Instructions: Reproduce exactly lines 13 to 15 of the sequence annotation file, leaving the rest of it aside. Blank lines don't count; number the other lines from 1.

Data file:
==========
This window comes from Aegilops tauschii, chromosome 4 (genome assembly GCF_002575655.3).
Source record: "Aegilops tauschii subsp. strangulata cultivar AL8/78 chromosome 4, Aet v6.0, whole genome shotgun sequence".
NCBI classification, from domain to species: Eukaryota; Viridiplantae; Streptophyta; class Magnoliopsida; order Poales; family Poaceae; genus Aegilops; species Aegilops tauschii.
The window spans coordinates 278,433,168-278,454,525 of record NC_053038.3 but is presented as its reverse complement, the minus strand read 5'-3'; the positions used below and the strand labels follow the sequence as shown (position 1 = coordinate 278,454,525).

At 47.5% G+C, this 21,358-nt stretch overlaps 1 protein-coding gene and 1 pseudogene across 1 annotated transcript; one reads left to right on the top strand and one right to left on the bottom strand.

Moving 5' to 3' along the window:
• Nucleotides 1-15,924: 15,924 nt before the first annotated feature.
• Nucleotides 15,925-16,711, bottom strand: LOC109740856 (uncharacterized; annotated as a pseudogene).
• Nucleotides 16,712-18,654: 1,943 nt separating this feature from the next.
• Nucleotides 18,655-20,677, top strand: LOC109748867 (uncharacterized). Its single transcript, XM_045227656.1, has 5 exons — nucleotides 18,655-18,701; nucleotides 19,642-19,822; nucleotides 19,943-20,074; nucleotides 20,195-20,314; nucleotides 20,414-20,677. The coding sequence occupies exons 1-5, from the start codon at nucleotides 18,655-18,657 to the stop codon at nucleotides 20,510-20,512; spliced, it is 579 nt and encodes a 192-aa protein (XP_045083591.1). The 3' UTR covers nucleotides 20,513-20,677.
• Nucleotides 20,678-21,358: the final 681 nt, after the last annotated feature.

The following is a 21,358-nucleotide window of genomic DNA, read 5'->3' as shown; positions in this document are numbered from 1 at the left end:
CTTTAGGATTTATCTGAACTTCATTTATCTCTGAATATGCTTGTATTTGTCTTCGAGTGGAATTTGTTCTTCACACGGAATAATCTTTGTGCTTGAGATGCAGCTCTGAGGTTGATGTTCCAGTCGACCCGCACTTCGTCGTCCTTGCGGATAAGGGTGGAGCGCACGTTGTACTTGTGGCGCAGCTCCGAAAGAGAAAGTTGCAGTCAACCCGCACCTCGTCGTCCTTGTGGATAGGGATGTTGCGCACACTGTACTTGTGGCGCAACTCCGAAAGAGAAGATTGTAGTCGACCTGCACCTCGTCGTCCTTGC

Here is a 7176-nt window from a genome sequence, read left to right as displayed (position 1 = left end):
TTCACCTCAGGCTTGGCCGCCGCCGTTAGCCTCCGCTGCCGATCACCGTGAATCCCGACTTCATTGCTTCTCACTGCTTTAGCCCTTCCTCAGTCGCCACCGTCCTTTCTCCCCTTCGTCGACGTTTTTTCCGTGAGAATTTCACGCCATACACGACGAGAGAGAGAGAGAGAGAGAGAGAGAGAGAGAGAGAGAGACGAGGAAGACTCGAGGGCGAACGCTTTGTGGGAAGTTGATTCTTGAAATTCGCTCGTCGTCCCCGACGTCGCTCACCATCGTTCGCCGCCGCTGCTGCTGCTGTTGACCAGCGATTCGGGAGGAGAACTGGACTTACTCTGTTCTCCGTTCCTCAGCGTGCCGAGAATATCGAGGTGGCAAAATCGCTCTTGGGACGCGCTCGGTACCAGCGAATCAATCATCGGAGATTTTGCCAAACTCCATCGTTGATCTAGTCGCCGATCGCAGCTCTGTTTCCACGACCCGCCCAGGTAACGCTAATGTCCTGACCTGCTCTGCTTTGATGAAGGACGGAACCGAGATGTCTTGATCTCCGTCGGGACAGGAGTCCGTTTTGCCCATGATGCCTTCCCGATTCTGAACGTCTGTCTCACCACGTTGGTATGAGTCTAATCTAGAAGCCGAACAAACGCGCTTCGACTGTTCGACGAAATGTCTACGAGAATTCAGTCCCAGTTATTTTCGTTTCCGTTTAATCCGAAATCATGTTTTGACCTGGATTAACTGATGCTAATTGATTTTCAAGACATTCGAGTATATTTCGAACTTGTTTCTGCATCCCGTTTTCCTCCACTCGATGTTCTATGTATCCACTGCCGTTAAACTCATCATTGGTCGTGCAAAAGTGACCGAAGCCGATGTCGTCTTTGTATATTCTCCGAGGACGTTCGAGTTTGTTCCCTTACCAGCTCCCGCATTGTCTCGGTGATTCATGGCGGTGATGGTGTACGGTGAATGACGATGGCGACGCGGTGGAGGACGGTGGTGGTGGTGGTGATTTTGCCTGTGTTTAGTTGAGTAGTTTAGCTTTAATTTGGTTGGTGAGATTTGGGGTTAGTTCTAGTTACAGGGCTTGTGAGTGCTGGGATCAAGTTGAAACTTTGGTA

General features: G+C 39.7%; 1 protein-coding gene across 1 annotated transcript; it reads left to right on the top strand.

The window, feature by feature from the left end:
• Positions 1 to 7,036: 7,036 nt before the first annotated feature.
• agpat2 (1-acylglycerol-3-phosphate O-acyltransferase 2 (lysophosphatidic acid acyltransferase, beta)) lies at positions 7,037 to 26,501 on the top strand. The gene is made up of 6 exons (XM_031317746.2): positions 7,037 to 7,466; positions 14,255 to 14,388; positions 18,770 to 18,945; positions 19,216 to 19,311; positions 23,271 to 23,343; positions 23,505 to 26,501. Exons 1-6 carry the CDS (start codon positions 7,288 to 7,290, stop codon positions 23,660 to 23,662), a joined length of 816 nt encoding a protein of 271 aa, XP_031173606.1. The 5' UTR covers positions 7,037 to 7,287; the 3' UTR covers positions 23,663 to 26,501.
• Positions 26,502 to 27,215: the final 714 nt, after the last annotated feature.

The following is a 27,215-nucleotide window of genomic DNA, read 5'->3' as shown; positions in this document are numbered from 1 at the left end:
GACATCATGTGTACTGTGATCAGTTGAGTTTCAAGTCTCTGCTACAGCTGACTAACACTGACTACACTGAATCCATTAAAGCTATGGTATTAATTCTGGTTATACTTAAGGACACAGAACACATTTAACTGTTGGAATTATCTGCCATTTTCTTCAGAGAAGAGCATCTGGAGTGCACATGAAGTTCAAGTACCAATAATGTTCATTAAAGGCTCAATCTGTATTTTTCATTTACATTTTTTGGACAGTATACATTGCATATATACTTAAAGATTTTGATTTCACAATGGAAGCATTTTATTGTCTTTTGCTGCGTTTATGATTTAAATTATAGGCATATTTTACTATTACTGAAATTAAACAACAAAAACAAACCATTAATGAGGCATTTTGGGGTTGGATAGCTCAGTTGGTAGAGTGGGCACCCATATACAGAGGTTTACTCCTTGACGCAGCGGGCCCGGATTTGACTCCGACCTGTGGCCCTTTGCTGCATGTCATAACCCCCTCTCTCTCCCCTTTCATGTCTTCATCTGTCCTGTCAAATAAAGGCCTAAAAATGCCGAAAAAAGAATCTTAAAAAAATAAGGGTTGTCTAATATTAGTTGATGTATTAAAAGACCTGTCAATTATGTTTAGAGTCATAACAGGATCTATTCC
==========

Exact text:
CTTTAGGATTTATCTGAACTTCATTTATCTCTGAATATGCTTGTATTTGTCTTCGAGTGGAATTTGTTCTTCACACGGAATAATCTTTGTGCTTGAGATGCAGCTCTGAGGTTGATGTTCCAGTCGACCCGCACTTCGTCGTCCTTGCGGATAAGGGTGGAGCGCACGTTGTACTTGTGGCGCAGCTCCGAAAGAGAAAGTTGCAGTCAACCCGCACCTCGTCGTCCTTGTGGATAGGGATGTTGCGCACACTGTACTTGTGGCGCAACTCCGAAAGAGAAGATTGTAGTCGACCTGCACCTCGTCGTCCTTGC

Here is a 7176-nt window from a genome sequence, read left to right as displayed (position 1 = left end):
TTCACCTCAGGCTTGGCCGCCGCCGTTAGCCTCCGCTGCCGATCACCGTGAATCCCGACTTCATTGCTTCTCACTGCTTTAGCCCTTCCTCAGTCGCCACCGTCCTTTCTCCCCTTCGTCGACGTTTTTTCCGTGAGAATTTCACGCCATACACGACGAGAGAGAGAGAGAGAGAGAGAGAGAGAGAGAGAGAGAGACGAGGAAGACTCGAGGGCGAACGCTTTGTGGGAAGTTGATTCTTGAAATTCGCTCGTCGTCCCCGACGTCGCTCACCATCGTTCGCCGCCGCTGCTGCTGCTGTTGACCAGCGATTCGGGAGGAGAACTGGACTTACTCTGTTCTCCGTTCCTCAGCGTGCCGAGAATATCGAGGTGGCAAAATCGCTCTTGGGACGCGCTCGGTACCAGCGAATCAATCATCGGAGATTTTGCCAAACTCCATCGTTGATCTAGTCGCCGATCGCAGCTCTGTTTCCACGACCCGCCCAGGTAACGCTAATGTCCTGACCTGCTCTGCTTTGATGAAGGACGGAACCGAGATGTCTTGATCTCCGTCGGGACAGGAGTCCGTTTTGCCCATGATGCCTTCCCGATTCTGAACGTCTGTCTCACCACGTTGGTATGAGTCTAATCTAGAAGCCGAACAAACGCGCTTCGACTGTTCGACGAAATGTCTACGAGAATTCAGTCCCAGTTATTTTCGTTTCCGTTTAATCCGAAATCATGTTTTGACCTGGATTAACTGATGCTAATTGATTTTCAAGACATTCGAGTATATTTCGAACTTGTTTCTGCATCCCGTTTTCCTCCACTCGATGTTCTATGTATCCACTGCCGTTAAACTCATCATTGGTCGTGCAAAAGTGACCGAAGCCGATGTCGTCTTTGTATATTCTCCGAGGACGTTCGAGTTTGTTCCCTTACCAGCTCCCGCATTGTCTCGGTGATTCATGGCGGTGATGGTGTACGGTGAATGACGATGGCGACGCGGTGGAGGACGGTGGTGGTGGTGGTGATTTTGCCTGTGTTTAGTTGAGTAGTTTAGCTTTAATTTGGTTGGTGAGATTTGGGGTTAGTTCTAGTTACAGGGCTTGTGAGTGCTGGGATCAAGTTGAAACTTTGGTA